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Modern classic car thefts on the rise

Published 22 June 2016

The problem of classic vehicle theft has been hitting the headlines for some time, yet recent reports suggest it’s the modern-classic scene that’s now most at risk – particularly when it comes to classics from the 1980s onwards. And for enthusiasts living in the south-east of England, the news is even more worrying.

According to the International Association of Auto Theft Investigators (IAATI), the surge in classic vehicle thefts throughout 2015 has shown no sign of abating during the first half of this year. Dr Ken German, the IAATI’s UK communications director said, 'A recent Home Office report highlighted the threat, and already in 2016 we’ve seen modern classic vehicle thefts across the UK.'

Dr German went on to highlight the threat to modern classics in particular, 'Criminal gangs are targeting ’Eighties classic cars, but also motorbikes, vans and camper vans. The south-east – and Kent in particular – is the hotspot, probably due to the speed at which vehicles can be moved out of the country to Europe and beyond.'

The IAATI is urging classic vehicle owners to be extra vigilant and to take precautions when it comes to safeguarding their modern classics, 'When you add in the fact that most don’t have the security systems that come as standard on modern cars, you can see the attraction for criminals. Classic vehicle owners need to react, first by dismissing the idea that ‘it won’t happen to me’, and second by taking practical steps to protect their asset. Alarms, engine immobilisers, tracking devices and the new DNA invisible markings can all be wise investments.'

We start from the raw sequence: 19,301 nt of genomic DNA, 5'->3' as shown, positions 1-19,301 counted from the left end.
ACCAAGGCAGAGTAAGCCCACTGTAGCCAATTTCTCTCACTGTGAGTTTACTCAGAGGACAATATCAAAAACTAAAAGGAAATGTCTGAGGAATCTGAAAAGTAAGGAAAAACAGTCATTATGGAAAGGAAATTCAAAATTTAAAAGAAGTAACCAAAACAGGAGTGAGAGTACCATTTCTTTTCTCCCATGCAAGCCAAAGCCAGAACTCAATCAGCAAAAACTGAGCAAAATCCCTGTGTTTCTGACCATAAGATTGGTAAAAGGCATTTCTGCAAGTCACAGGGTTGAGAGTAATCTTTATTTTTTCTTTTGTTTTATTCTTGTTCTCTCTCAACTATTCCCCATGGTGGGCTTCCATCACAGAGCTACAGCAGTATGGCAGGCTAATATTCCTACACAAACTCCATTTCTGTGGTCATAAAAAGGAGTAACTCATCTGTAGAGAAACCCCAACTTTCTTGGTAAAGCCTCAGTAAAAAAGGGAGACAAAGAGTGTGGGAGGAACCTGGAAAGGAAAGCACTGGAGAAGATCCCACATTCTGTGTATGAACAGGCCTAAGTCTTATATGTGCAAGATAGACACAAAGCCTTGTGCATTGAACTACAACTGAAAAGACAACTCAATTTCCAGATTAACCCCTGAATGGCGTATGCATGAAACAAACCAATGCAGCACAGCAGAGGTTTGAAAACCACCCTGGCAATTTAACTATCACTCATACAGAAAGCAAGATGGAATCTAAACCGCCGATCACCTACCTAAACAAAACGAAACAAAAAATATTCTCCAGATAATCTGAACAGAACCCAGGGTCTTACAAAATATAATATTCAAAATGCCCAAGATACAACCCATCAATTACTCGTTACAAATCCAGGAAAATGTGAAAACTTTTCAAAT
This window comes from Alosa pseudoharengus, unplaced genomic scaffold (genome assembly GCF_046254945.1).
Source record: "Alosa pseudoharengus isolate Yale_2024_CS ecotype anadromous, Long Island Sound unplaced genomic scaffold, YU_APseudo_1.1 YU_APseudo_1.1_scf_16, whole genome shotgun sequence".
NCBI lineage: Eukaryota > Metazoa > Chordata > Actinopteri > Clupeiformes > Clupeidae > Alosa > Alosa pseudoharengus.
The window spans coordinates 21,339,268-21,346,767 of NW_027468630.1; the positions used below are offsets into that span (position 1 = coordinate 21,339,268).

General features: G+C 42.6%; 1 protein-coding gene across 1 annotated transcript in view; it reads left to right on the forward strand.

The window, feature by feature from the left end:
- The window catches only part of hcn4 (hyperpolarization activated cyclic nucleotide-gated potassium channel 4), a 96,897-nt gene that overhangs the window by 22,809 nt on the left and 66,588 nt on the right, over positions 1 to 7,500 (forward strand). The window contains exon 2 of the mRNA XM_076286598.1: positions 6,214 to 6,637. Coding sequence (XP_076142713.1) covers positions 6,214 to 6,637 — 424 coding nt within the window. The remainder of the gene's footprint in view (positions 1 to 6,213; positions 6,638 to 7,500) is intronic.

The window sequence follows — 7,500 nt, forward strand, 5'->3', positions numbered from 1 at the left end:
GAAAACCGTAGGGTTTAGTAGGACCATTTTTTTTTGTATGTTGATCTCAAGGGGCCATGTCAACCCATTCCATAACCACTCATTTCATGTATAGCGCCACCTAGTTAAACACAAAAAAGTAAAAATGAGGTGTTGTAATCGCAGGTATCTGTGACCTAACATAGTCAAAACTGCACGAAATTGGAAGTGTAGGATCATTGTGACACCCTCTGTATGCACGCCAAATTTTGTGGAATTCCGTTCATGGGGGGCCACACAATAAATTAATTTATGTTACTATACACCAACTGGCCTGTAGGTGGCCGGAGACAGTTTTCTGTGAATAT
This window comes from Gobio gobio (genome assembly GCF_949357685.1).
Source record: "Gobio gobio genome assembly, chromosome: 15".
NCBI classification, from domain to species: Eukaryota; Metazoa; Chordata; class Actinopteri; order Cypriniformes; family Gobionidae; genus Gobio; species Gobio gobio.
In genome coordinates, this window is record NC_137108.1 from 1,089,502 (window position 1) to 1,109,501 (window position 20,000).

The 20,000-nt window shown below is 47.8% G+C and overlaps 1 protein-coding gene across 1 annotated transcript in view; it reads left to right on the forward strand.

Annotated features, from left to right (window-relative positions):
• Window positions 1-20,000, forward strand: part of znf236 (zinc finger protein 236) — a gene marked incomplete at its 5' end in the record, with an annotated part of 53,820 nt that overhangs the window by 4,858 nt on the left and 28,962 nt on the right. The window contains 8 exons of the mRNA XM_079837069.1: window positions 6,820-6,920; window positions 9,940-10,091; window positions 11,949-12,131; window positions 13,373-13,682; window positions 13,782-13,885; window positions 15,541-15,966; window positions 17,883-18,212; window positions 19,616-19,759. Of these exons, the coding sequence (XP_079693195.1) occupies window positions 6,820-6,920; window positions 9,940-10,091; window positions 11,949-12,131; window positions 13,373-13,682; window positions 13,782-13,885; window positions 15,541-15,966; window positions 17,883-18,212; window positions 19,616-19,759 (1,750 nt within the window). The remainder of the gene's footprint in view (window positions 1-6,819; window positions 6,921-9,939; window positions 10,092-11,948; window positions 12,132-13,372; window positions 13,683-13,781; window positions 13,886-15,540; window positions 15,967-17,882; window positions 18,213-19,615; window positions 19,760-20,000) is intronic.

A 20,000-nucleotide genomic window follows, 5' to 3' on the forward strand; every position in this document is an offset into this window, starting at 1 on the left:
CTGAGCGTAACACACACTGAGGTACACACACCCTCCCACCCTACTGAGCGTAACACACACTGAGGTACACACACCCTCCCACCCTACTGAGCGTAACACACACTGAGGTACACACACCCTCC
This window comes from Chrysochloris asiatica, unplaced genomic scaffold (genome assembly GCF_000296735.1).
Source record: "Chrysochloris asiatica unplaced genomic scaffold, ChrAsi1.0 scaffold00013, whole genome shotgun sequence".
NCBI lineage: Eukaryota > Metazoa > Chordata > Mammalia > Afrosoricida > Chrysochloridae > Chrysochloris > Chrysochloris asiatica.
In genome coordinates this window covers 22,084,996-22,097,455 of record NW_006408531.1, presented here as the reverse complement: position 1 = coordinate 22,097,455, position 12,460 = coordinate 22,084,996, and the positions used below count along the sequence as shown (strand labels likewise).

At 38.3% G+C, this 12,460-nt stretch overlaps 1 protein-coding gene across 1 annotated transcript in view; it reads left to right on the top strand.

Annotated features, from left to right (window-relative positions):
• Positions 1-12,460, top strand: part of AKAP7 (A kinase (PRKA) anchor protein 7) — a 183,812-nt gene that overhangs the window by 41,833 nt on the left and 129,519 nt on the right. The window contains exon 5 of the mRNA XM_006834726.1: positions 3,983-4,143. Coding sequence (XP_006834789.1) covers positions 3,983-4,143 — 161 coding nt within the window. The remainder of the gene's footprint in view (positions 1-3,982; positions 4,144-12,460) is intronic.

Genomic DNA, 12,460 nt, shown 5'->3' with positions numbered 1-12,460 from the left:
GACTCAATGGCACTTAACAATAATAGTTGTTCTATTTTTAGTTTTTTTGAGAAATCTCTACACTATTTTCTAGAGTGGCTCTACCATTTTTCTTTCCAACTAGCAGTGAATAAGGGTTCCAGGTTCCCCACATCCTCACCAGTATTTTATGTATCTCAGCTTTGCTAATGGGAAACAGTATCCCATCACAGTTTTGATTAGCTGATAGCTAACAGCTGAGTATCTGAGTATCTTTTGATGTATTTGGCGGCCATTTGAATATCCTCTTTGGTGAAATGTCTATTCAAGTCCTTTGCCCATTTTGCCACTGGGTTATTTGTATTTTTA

Car Thefts Pic 2

It’s not just modern classics that are at risk, or vehicles in the south-east. In the Midlands, for example, one nine-month period in 2014 saw more than 70 classic Minis stolen. Other vehicles making it into the Top 5 of most stolen classics at that time were the MkI and MkII Ford Escort, MkI and MkII Volkswagen Golf GTI and that perennial favourite, the VW Camper.

Fords are particularly popular among classic car thieves, with a five-week period at the start of 2016 seeing no fewer than five Cortinas stolen in the Kent and London areas alone. But what happens to the vehicles once they’re stolen? Some are thought to be stripped for parts, others exported for sale abroad, with still more being given new identities thanks to the relative ease with which VIN plates and chassis numbers can be changed on older cars.

According to the IAATI’s Dr Ken German, the general increase in classic car values has contributed to the surge in vehicle thefts, 'Models such as Cortinas and Escorts were changing hands for a few hundred quid a decade ago, but as their numbers have dwindled they have become increasingly desirable. I’ve heard theories that they might be being stolen for banger racing or parts, but I suspect it’s all about the resale value. Enthusiasts and collectors will pay thousands, sometimes tens of thousands of pounds, for a nice example.

WHAT DO YOU THINK? Have you been a victim of classic car thieves? Have you taken steps to safeguard your classic vehicle? Whatever your views or experiences, tell us below.


breedog    on 29 June 2016

to protect my old mga hardtop i put a switched break in the electrics to the fuel pump. this meant that the car would stop after 100 yards or so, and probally in traffic, and any thief [ i hope] would not try to find out what was wrong, and scarper.


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